The decision to set up the community platform wasn’t taken lightly. “Operationally, the senior team believed this was something we had to do and could switch on our brand in the eyes of customers by driving awareness,” says Kevin. “At board level, it was a little bit of a leap of faith as there is no obvious return on investment. When we were originally pitching it two-and-a-half years ago, the board, to give them their credit, had the foresight to give their support and say we should go for it. The difference now is that they’re all huge advocates of what social media can do for the brand.”

Mark Castle
, Managing Director at construction company Mace Group's contracting arm, comments that, while none of the company’s directors are at the stage where they’re reporting their every movement on Twitter, “there is a strong consciousness in the Mace boardroom for the need to understand and engage with the latest technologies where relevant to our business”.

Again, how the various media are utilised will vary from sector to sector. “We don’t see it as a sales tool,” states Mark. “It’s part of the communications toolkit available to us. As a business-to-business company operating in the construction and property industry, we have a long buyer’s journey and complex contractual relationships that don’t lend themselves easily to the consumer focused and informal social networking areas. Where it is appropriate [for us] is in enabling communication teams to listen to the conversations taking place, to take part and hopefully influence in an open and honest way. Social networking is almost anti-marketing.”

Mary Jo Jacobi
, a Criticaleye Associate, comments, "Social media has moved far beyond networking to earn a place in every company's marketing mix.  Companies can't ignore the size of the social media marketplace, the opportunity to build trust and rapport. No other media offer such instant accessibility, immediate feedback and direct participation. Wise boards will recognise the opportunities for both push and pull engagement, the ability to communicate in real time with millions of followers, the chance to immediately clarify or correct misinformation and alert the public to important messages.” 

Let’s get personal

The rules and scope of marketing have unquestionably been redefined with the advent of social media. “There is a clear marketing opportunity but there is a lot of noise,” says Richard Hull, Managing Director of the UK and Ireland division of beauty products company Sally Beauty Holdings. “We all know there is something there and we all have to get our heads around what’s the best tool we are able to use to extract the best information out of that intelligence.”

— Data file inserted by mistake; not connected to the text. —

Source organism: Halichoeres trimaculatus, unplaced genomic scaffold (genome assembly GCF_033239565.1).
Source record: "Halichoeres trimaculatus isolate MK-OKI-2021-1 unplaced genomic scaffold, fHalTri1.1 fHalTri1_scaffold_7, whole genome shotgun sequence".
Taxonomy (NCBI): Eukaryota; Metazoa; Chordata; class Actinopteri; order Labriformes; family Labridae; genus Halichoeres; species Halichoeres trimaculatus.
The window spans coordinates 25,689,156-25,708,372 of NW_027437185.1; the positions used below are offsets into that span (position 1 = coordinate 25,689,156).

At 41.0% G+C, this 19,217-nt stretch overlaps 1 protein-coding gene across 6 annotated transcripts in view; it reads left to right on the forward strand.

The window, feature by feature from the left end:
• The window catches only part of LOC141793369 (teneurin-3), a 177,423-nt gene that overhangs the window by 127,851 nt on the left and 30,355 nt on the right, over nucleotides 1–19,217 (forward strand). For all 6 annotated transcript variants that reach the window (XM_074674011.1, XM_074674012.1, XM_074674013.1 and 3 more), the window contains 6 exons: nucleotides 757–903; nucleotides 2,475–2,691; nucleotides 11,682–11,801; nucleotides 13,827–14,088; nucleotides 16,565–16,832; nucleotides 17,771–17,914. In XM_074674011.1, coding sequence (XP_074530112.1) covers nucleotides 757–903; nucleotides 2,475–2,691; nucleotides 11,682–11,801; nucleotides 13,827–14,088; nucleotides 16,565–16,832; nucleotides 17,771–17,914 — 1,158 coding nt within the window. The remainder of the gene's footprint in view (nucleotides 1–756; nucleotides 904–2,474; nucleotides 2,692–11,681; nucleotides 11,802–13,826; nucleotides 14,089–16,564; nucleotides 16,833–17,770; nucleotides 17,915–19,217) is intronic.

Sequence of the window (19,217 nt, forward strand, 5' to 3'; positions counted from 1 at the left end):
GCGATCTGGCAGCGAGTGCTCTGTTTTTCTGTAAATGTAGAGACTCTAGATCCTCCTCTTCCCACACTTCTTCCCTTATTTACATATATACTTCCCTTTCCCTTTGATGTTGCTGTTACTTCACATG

Eight months ago, the company set up a Facebook page. It now has over 12,000 devotees, most of them women aged between 21 and 35. “We are hitting big numbers and it continues to grow,” says Richard. “From an MD’s perspective, I know there is a massive opportunity for me to communicate to my customers in a far more astute manner than other forms of marketing communication. For the first time, I can actually get some real quantitative information back without having to pay a silly sum of money to a [marketing agency] by just asking: ‘What do you think of Cheryl [Cole’s] new hairstyle?”

It’s an unprecedented level of immediacy, but the interaction has to be meaningful. Rob says, “There’s no point you being out there and tweeting and doing various bits and pieces if you’re not really connecting with the right people. It’s important to think a little more strategically and collect the appropriate data as opposed to just ‘having a go’, as that has a tendency to tail off in terms of impetus and impact because you are not actually hitting the people that you need to hit.”

Harnessing the data and interpreting it through customer relationship management (CRM) and business intelligence software is a bigger challenge than how to communicate for many organisations. Richard says, “The fundamental thing that I am changing is my marketing structure to reflect the whole issue around CRM. This is an overused term that has been in play for 20 years – when I was a consultant, I was using it. But we need a holistic picture so that, if say we introduce a loyalty card, how can we make it more effective and link it to social media?”

The difficulty is in tying up the various channels, which for the largest organisations may stretch from shops, the web to mobile and call-centres, making it tough to provide a singular customer experience. Richard explains, “How, if somebody is shopping in our main company, Sally Beauty Holdings, do I understand if they are also shopping at Beauty Express, a sister company? Given the power of Facebook and Twitter…, I need to satisfy what is clearly a customer demand by keeping it simple, providing customers firstly with what they want and secondly by giving me the information that can strategically change decisions in my business.”

This may be new territory for many executives and non-executive directors, but, make no mistake, those who persist in dismissing this as a fad or some ephemeral new wave are playing a dangerous game. Caroline says, “It is a board and an operational issue. It definitely affects the board because it can have such a broad impact on a business – purely as a risk management exercise [at the very least], they should be aware of the potential problems.”

Penna’s Gary says, “Boards know it is a business imperative but they don’t quite understand it and why should they? It’s another operational issue – you wouldn’t expect the board of a large company to understand this. But the bright ones know they have to do something about it and invest.”

Please get in touch if you have any comments about the issues raised here.